JOHANNESBURG - Former Bosasa COO Angelo Agrizzi said on Friday that the ANC North West was one of the beneficiaries of money laundering in which his former employers were allegedly involved in after it the party asked for money for electioneering.
Agrizzi told the Zondo Commission of Inquiry into state capture that the North West government would sometimes pay Bosasa monies for non-existent software programmes at a youth development centre.
Bosasa would later help the ANC in that province with electioneering money even though Agrizzi did not disclose for which election.
Agrizzi said that Syvion Dlamini, the director of professional services at Bosasa Youth Development Centres, and and an unnamed MEC disclosed to him the purpose of the fraudulent IT contract. He said that estimate of the value of that North West transaction was about R3.4 million, of which R1.8 million was paid to a "client" for electioneering.
After Agrizzi said that Bosasa was involved in paying for an electioneering campaign of a certain political party, Deputy Chief Justice Raymond Zondo cornered him to mention at least the name of the party and not individual politicians, saying that there would be ample time for that.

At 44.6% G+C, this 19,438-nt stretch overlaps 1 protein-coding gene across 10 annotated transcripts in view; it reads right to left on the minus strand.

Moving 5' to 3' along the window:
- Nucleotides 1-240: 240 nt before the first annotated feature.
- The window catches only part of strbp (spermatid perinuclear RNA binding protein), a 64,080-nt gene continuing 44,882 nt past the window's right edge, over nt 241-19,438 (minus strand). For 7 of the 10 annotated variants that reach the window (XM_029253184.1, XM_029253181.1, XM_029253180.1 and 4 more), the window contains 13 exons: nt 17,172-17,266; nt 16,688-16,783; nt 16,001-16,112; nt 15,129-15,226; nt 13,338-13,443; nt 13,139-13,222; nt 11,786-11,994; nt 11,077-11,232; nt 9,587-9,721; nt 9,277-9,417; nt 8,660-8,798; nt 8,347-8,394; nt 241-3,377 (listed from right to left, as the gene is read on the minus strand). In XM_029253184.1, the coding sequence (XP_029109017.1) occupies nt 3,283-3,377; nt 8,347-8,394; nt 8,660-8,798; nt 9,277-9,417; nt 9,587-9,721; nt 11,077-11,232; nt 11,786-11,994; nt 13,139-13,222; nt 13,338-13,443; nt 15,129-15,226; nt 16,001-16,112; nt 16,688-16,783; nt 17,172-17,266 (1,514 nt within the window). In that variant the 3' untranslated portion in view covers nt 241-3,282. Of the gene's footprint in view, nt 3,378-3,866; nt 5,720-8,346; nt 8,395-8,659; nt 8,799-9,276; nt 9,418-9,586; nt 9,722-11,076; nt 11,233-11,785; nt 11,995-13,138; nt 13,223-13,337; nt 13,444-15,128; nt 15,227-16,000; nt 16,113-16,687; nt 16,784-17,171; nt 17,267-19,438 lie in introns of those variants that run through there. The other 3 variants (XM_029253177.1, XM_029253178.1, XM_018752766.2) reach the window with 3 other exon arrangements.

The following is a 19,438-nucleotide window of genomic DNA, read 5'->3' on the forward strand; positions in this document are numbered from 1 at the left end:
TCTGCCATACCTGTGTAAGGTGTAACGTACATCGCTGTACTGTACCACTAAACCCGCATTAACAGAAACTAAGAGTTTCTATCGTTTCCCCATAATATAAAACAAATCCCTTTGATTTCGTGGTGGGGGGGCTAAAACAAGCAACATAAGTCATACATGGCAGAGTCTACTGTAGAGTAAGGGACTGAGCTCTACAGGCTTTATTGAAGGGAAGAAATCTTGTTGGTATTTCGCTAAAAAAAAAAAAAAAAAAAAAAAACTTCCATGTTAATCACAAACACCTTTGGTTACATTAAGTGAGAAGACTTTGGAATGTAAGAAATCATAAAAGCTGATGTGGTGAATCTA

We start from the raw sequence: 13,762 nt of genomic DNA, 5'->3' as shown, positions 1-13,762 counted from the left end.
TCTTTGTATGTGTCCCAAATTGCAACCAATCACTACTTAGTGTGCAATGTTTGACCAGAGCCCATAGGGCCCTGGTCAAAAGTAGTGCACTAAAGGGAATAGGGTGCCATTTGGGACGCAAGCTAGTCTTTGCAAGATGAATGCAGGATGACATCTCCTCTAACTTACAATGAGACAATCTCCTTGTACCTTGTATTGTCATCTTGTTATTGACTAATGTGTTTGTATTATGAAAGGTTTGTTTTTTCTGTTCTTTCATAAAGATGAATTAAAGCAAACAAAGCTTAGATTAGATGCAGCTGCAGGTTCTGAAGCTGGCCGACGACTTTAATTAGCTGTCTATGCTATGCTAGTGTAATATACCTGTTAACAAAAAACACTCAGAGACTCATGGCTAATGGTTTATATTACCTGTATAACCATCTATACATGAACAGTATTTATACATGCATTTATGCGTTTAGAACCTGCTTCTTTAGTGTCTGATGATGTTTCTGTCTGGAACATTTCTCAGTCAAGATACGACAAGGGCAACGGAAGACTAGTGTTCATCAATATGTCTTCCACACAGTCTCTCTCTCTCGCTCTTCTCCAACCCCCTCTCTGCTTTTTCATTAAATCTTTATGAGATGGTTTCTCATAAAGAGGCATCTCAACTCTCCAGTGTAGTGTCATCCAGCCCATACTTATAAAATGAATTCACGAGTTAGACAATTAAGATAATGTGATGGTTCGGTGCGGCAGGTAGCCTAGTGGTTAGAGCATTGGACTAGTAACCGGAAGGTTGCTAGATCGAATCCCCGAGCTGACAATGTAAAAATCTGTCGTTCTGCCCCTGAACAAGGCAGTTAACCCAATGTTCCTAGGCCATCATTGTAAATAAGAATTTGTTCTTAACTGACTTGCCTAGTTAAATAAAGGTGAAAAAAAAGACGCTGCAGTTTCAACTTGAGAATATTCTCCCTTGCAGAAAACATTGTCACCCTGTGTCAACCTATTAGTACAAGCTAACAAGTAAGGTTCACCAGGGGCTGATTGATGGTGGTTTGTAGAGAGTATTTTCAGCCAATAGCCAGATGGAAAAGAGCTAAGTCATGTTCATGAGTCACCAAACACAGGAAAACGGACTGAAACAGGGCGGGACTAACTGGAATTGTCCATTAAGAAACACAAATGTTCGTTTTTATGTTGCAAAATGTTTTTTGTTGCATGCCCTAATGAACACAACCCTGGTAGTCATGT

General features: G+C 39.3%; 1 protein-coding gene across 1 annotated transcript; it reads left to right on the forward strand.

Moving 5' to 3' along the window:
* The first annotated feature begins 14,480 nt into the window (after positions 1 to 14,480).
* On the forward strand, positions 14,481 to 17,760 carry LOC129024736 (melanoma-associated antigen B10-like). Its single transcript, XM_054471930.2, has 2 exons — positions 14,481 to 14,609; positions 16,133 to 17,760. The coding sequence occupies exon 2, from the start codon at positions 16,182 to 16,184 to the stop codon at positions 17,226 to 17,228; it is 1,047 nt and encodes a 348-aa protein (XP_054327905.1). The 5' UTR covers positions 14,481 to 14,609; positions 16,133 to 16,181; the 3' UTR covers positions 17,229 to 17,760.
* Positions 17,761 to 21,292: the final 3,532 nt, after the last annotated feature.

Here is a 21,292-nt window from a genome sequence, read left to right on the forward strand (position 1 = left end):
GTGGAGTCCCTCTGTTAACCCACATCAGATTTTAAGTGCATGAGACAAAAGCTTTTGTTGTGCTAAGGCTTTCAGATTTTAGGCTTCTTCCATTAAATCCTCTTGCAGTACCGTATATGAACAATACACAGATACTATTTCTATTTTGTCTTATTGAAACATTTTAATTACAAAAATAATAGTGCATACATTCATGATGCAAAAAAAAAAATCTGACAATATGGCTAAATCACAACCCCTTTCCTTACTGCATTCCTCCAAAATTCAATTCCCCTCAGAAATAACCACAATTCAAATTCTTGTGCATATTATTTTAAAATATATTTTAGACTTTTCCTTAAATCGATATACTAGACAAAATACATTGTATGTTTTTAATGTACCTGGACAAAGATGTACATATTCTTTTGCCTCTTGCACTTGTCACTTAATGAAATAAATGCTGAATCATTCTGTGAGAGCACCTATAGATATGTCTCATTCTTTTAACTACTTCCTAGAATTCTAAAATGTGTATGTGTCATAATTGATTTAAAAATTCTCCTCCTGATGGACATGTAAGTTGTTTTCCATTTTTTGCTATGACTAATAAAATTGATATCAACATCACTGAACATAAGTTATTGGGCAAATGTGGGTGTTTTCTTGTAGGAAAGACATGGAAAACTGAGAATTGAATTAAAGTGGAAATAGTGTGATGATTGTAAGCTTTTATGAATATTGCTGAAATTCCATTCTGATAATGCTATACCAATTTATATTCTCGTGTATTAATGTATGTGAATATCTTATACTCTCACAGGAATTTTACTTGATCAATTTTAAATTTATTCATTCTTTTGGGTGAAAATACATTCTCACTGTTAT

"Do I have to say it, chair?" Agrizzi asked. "My answer to your question is the ruling party. If I recall, it was about R3.4 million. I think cash of R1.8 million was paid to the individual."
Agrizzi also told the commission of a Bosasa scheme to defraud the department of correctional services using a frozen chicken supplier, as well as other zero-rated VAT products, as Bosasa had a catering contract with the department. He said Bosasa had to pay its chief accountant, Carlos Bonifacio, R10,000 a month to run this scheme.
Bosasa, according to Agrizzi, had at least seven other methods of raising cash, including casual workers and a ghost workers system, running cash bars and canteens at mining hostels, and pay-as-you-go telephones at Lindela Detention Centre.
Earlier, Agrizzi told the commission that Bosasa laundered its money and paid bribes using a web of fictitious "arms-length companies", cash cheques and fake invoices in order to win government tenders. He said the invoices paid out by Bosasa would later return to the company's secret vaults as hard cash used to pay bribes.
He also testified that Bosasa exploited the deaths of employees' relatives by defrauding a death benefit scheme that was insured by Metropolitan. Bosasa made profits of between 28 percent and 32 percent so auditors were not suspicious about any transaction, Agrizzi said.
Agrizzi's testimony continues.
African News Agency (ANA)